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Ejagham mask (N° 20963) Deposit sale

This piece is accompanied by a certificate from Mr. Pierre Vérité dating from 1985 (photo). From a basketry base rises a head, an ideal of feminine beauty for the Ejagham. The wooden structure is covered with animal skin, usually antelope. The extravagant headdress composed of four volute outgrowths would represent the hair extensions of young girls at the end of their period of initiatory reclusion. The dancer's costume was made up of a large lattice of raffia cords and, more recently, of cotton fabric. The masks were coated with palm oil before use, and placed in daylight so that the leather would soften and take on a satisfactory sheen. Leopard societies, such as the male Kpe, Ngbe society among the Aro, used this crest design for initiation ceremonies or funerals of association members, but also during agricultural rituals. The headdress would represent that of young women at the end of their traditional seclusions during which the Nkim dance was taught to them. Other dance groups, such as the Ikem, still wore these masks in the 2000s. (Arts of Nigeria revisited, N. Barley)(Arts of Nigeria, 5Continents, A.Lebas) ("Africa", Ed. Prestel, T. Phillips)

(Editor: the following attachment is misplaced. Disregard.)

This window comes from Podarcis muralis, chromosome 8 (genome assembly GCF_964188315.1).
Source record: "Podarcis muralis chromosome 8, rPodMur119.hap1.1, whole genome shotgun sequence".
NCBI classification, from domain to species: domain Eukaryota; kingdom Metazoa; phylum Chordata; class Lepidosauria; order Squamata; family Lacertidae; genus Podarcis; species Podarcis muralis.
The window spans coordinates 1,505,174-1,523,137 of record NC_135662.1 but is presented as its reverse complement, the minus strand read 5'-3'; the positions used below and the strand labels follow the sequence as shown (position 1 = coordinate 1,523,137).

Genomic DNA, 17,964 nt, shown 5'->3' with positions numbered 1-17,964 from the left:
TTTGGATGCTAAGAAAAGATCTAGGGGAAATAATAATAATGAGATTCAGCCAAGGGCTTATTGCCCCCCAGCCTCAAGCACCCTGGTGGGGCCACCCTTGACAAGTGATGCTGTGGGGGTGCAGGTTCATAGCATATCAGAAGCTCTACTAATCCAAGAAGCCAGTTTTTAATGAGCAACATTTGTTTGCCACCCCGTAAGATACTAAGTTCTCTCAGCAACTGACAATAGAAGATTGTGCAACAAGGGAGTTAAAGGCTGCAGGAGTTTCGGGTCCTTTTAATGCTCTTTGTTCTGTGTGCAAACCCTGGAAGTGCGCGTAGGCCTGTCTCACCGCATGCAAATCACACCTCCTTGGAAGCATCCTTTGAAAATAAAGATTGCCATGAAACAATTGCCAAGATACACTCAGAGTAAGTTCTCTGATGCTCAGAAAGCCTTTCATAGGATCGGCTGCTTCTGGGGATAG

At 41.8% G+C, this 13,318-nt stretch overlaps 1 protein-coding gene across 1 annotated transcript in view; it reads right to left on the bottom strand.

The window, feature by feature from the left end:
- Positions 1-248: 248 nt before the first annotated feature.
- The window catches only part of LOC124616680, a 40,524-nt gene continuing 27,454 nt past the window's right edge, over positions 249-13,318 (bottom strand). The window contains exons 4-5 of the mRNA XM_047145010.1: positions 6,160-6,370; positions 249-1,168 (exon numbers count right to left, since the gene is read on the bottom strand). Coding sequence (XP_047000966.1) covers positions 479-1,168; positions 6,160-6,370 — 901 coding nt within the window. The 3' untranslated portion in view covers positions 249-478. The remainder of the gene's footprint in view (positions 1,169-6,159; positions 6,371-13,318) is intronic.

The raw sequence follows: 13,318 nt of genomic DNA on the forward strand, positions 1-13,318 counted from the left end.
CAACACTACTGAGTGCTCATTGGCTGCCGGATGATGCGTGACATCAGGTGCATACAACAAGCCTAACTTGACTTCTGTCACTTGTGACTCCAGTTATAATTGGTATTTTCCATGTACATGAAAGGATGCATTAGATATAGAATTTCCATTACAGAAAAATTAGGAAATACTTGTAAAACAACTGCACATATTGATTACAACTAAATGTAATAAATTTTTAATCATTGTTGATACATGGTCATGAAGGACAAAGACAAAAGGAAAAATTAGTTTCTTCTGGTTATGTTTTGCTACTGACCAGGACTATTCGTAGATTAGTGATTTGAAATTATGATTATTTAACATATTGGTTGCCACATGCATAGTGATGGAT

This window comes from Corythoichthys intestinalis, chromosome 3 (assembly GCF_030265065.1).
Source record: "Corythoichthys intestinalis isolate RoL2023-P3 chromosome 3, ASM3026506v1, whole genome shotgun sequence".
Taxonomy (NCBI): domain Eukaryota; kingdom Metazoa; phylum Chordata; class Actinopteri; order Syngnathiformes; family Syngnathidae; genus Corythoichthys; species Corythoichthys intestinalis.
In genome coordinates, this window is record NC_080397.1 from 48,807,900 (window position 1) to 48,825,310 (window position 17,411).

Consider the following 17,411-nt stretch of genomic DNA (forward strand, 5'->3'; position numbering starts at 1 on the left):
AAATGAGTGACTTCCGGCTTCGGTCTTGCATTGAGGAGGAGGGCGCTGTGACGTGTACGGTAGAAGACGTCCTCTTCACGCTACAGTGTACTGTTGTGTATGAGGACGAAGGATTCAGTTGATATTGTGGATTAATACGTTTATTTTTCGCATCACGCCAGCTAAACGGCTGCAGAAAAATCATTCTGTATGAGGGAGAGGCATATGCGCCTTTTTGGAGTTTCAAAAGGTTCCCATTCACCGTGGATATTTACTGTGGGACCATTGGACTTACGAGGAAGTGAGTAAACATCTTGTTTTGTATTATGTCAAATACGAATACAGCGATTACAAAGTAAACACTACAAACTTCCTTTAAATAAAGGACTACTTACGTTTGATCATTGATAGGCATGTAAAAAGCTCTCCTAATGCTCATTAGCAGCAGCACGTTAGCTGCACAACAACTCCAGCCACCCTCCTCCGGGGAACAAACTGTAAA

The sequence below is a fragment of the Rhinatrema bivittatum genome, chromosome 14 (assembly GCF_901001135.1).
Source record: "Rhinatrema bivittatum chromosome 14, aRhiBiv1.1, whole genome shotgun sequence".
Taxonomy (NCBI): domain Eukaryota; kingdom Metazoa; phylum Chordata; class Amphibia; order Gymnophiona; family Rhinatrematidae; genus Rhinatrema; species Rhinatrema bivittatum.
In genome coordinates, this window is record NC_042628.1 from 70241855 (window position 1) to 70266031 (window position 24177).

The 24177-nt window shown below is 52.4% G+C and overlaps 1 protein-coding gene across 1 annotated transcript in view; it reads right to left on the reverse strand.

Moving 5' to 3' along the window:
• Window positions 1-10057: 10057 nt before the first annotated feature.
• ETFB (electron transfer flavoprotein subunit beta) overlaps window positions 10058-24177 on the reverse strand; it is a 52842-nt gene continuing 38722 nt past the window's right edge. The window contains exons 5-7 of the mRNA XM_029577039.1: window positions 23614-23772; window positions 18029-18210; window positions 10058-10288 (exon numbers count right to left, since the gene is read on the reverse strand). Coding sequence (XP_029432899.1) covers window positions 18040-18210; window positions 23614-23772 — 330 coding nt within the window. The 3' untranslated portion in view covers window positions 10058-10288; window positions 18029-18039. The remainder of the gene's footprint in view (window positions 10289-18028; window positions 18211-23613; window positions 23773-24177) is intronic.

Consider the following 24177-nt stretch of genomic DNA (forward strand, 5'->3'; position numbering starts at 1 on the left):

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This item is sold with its certificate of authenticity

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OriginCollection Gerard Haquet
Material(s)wood, cuir
Height cm73
Depth40 cm
Width65 cm
Weight2.75 Kg

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